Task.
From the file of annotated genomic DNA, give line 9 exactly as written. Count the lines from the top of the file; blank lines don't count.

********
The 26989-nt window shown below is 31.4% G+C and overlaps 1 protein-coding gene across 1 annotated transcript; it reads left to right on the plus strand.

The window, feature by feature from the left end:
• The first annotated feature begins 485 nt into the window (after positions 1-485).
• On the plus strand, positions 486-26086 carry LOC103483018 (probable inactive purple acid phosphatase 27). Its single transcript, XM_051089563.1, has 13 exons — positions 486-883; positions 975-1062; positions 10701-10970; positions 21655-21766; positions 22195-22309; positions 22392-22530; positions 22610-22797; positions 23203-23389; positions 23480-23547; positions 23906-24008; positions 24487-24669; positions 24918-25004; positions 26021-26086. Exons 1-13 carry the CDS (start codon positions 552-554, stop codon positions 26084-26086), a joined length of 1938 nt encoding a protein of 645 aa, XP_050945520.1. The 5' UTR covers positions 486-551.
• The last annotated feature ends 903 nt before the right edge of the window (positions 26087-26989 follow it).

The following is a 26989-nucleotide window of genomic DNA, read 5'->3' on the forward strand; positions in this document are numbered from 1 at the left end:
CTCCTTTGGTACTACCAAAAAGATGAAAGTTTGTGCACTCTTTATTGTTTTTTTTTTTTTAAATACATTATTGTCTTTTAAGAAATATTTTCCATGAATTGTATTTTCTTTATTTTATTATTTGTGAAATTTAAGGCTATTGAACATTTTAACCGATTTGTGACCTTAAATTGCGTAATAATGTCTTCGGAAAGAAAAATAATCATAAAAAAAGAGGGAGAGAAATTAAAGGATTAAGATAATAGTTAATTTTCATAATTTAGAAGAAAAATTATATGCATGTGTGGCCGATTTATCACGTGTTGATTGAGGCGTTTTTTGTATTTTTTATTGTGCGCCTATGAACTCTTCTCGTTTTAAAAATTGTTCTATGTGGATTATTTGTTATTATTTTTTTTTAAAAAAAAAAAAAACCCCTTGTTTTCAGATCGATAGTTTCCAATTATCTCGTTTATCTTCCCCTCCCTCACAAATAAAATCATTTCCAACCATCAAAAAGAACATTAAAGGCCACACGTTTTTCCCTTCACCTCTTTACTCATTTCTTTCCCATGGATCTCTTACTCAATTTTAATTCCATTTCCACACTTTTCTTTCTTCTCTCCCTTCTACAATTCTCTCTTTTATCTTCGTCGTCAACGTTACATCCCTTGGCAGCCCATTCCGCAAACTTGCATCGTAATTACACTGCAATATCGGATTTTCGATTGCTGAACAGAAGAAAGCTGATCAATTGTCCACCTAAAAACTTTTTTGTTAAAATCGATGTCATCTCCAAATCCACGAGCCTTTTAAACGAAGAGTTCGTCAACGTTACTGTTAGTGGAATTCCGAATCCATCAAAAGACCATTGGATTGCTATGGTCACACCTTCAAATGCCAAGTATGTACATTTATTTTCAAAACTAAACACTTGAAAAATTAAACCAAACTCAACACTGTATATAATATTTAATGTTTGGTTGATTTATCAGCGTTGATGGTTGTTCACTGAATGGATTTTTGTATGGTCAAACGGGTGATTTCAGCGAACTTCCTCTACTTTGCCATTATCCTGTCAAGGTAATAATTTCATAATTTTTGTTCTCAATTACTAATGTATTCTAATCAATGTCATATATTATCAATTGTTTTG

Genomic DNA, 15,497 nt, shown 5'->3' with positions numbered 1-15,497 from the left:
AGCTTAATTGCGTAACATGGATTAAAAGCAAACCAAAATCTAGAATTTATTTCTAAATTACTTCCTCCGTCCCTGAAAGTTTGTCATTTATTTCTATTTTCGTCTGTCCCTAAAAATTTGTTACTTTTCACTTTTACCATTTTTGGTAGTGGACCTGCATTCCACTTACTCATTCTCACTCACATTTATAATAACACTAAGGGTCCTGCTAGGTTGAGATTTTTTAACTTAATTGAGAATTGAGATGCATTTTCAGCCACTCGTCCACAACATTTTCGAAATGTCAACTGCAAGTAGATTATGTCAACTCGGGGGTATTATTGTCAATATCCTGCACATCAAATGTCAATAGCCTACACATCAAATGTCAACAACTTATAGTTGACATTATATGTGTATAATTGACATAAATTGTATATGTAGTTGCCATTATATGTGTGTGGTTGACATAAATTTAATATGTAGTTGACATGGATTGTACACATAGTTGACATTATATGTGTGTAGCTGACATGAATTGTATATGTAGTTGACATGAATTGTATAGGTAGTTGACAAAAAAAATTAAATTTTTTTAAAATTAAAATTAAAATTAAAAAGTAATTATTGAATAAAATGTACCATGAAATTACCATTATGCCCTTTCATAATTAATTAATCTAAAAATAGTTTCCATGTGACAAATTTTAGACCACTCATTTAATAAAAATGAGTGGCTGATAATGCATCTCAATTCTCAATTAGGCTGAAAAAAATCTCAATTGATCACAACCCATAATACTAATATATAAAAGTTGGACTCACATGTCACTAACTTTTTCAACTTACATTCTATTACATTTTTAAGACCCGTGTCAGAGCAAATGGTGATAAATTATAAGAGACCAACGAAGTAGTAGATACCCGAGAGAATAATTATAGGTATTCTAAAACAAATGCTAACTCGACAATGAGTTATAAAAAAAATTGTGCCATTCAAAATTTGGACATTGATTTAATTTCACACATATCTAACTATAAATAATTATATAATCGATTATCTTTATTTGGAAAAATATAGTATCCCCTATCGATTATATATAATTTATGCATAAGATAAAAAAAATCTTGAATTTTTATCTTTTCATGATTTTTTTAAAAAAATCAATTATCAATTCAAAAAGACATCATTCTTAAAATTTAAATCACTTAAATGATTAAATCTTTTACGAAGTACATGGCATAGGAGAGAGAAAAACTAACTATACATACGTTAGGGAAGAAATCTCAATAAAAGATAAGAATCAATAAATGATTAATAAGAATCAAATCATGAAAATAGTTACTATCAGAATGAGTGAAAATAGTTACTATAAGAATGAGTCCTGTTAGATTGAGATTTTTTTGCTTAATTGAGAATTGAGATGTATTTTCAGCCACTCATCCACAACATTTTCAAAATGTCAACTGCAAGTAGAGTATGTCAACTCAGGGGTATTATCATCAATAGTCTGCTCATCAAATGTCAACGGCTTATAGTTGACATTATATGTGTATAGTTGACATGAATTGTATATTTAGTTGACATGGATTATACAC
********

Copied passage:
AGCTTAATTGCGTAACATGGATTAAAAGCAAACCAAAATCTAGAATTTATTTCTAAATTACTTCCTCCGTCCCTGAAAGTTTGTCATTTATTTCTATTTTCGTCTGTCCCTAAAAATTTGTTACTTTTCACTTTTACCATTTTTGGTAGTGGACCTGCATTCCACTTACTCATTCTCACTCACATTTATAATAACACTAAGGGTCCTGCTAGGTTGAGATTTTTTAACTTAATTGAGAATTGAGATGCATTTTCAGCCACTCGTCCACAACATTTTCGAAATGTCAACTGCAAGTAGATTATGTCAACTCGGGGGTATTATTGTCAATATCCTGCACATCAAATGTCAATAGCCTACACATCAAATGTCAACAACTTATAGTTGACATTATATGTGTATAATTGACATAAATTGTATATGTAGTTGCCATTATATGTGTGTGGTTGACATAAATTTAATATGTAGTTGACATGGATTGTACACATAGTTGACATTATATGTGTGTAGCTGACATGAATTGTATATGTAGTTGACATGAATTGTATAGGTAGTTGACAAAAAAAATTAAATTTTTTTAAAATTAAAATTAAAATTAAAAAGTAATTATTGAATAAAATGTACCATGAAATTACCATTATGCCCTTTCATAATTAATTAATCTAAAAATAGTTTCCATGTGACAAATTTTAGACCACTCATTTAATAAAAATGAGTGGCTGATAATGCATCTCAATTCTCAATTAGGCTGAAAAAAATCTCAATTGATCACAACCCATAATACTAATATATAAAAGTTGGACTCACATGTCACTAACTTTTTCAACTTACATTCTATTACATTTTTAAGACCCGTGTCAGAGCAAATGGTGATAAATTATAAGAGACCAACGAAGTAGTAGATACCCGAGAGAATAATTATAGGTATTCTAAAACAAATGCTAACTCGACAATGAGTTATAAAAAAAATTGTGCCATTCAAAATTTGGACATTGATTTAATTTCACACATATCTAACTATAAATAATTATATAATCGATTATCTTTATTTGGAAAAATATAGTATCCCCTATCGATTATATATAATTTATGCATAAGATAAAAAAAATCTTGAATTTTTATCTTTTCATGATTTTTTTAAAAAAATCAATTATCAATTCAAAAAGACATCATTCTTAAAATTTAAATCACTTAAATGATTAAATCTTTTACGAAGTACATGGCATAGGAGAGAGAAAAACTAACTATACATACGTTAGGGAAGAAATCTCAATAAAAGATAAGAATCAATAAATGATTAATAAGAATCAAATCATGAAAATAGTTACTATCAGAATGAGTGAAAATAGTTACTATAAGAATGAGTCCTGTTAGATTGAGATTTTTTTGCTTAATTGAGAATTGAGATGTATTTTCAGCCACTCATCCACAACATTTTCAAAATGTCAACTGCAAGTAGAGTATGTCAACTCAGGGGTATTATCATCAATAGTCTGCTCATCAAATGTCAACGGCTTATAGTTGACATTATATGTGTATAGTTGACATGAATTGTATATTTAGTTGACATGGATTATACAC